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ORIGINAL ARTICLE
Year : 2016  |  Volume : 7  |  Issue : 1  |  Page : 50

The effect of a pedometer-based program improvement of physical activity in Tabriz University employees


1 Department of Public Health, Faculty of Health, Shahid Sadoughi University, Yazd, Iran
2 Department of Health Education and Promotion, Faculty of Health, Tabriz University of Medical Sciences, Tabriz, Iran
3 Road Traffic Injury Research Center, Department of Statistics and Epidemiology, Tabriz University of Medical Sciences, Tabriz, Iran
4 Department of Sport Physiology, Faculty of Sport Sciences, Tabriz University, Tabriz, Iran
5 Department of Reproductive Health, Faculty of Nursing and Midwifery, Tabriz University of Medical Sciences, Tabriz, Iran

Correspondence Address:
Fatemeh Bakhtari-Aghdam
Department of Health Education and Promotion, Faculty of Health, Tabriz University of Medical Sciences, Tabriz
Iran
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Source of Support: None, Conflict of Interest: None


DOI: 10.4103/2008-7802.177897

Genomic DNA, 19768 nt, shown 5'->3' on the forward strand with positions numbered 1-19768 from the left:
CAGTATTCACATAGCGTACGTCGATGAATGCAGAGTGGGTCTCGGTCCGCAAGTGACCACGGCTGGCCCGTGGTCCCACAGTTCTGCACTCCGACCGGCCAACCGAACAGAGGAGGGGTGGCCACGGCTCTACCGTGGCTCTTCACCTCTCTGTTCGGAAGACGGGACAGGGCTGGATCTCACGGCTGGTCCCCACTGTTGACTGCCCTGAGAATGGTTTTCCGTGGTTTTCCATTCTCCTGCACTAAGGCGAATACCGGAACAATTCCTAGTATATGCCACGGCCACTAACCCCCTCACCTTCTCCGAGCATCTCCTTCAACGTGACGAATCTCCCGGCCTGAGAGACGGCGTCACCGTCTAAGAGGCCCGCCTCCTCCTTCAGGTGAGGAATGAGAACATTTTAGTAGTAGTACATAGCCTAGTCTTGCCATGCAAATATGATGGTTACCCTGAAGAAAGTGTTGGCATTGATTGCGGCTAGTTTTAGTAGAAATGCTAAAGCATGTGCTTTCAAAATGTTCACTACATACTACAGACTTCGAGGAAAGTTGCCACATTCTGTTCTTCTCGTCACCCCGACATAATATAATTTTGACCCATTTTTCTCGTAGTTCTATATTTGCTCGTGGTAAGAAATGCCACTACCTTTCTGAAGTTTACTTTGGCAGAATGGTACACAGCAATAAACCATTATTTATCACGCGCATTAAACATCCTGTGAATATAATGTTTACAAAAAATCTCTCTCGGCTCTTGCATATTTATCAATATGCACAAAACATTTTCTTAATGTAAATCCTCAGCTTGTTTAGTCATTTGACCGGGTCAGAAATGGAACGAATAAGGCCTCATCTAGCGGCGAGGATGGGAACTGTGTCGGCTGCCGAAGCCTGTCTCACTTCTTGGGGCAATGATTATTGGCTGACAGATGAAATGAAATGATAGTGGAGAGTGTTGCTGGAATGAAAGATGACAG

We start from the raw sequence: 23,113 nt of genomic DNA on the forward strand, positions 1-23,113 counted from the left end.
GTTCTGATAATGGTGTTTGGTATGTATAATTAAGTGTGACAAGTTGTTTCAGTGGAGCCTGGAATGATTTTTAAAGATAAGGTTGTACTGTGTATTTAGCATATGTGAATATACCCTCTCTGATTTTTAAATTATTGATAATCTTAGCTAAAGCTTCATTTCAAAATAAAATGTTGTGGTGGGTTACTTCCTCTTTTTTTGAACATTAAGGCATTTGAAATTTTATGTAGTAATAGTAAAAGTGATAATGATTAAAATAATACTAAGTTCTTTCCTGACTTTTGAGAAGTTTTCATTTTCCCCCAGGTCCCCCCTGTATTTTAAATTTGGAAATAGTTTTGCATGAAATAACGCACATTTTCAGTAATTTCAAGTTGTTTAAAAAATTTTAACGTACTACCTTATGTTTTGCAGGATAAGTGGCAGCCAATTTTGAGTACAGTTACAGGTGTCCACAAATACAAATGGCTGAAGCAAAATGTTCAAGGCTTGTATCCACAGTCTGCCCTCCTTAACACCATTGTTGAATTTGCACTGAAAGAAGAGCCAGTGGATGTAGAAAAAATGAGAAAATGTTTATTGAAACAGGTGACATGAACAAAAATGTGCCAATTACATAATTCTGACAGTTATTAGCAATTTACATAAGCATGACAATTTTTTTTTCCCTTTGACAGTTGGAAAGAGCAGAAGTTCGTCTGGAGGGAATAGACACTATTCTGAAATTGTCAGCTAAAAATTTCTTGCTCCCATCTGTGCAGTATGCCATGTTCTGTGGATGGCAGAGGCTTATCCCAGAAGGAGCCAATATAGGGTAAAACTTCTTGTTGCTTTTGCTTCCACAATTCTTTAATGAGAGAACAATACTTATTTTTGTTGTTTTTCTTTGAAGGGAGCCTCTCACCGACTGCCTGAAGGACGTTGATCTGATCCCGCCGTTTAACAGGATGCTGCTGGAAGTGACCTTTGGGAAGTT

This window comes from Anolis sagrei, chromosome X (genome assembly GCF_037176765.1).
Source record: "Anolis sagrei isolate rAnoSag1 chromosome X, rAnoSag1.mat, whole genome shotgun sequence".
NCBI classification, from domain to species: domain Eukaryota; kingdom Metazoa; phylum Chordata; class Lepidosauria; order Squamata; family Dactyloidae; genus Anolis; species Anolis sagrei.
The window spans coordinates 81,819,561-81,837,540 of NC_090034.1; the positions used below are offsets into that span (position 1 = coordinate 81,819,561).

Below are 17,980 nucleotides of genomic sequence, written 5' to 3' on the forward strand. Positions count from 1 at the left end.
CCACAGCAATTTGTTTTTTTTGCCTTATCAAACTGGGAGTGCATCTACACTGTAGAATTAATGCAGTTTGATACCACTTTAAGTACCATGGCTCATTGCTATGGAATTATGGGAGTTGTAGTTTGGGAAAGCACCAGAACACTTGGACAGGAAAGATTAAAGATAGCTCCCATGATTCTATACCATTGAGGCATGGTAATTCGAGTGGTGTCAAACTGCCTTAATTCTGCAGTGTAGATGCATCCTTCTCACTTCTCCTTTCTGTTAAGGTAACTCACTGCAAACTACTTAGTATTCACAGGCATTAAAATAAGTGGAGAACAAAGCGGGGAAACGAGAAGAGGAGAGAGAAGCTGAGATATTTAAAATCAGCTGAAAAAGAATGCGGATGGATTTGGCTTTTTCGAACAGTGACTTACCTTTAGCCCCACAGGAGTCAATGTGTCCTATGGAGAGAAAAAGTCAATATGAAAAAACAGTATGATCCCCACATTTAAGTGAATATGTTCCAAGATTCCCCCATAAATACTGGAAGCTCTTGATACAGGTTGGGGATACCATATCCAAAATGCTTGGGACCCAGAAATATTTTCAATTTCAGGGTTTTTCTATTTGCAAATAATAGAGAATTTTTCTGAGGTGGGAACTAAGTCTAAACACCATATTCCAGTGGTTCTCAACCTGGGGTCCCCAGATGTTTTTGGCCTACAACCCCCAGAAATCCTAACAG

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Background: Regular physical activity (PA) has been shown to reduce risk of morbidity and overall mortality. A study has displayed that achieving 10,000 steps/day is associated with important health outcomes and have been used to promote PA. Pedometers are a popular tool for PA interventions in different setting. This study investigated the effects on pedometer-based and self-reported PA among Tabriz University employees. Methods: This experimental study assessed the effects of 16 weeks pedometer-based workplace intervention. Participants (n = 154) were employees of two worksites. Pedometer-based and self-reported PA from one intervention worksite was compared with the data of a comparison workplace. International Physical Activity Questionnaire (IPAQ) for self-reported measure of PA, and demographic (age, marital status, educational level, employment status, and stage of change) variables were obtained. To measure PA objectively pedometer was used. Results: Participants reported to increase the step counts from baseline (end of summer) to posttest (winter). The intervention effect revealed significant increase in the intervention group (8279 ± 2759 steps/day than in the comparison work place (4118 ± 1136). Self-reported based on IPAQ concluded women in intervention worksite had a significant increase in the leisure time domain, but similar finding was not found in the comparison worksite. Conclusions: Pedometer used might rather benefit those individuals who want feedback on their current PA, also walking should be considered to increase PA in employee women.


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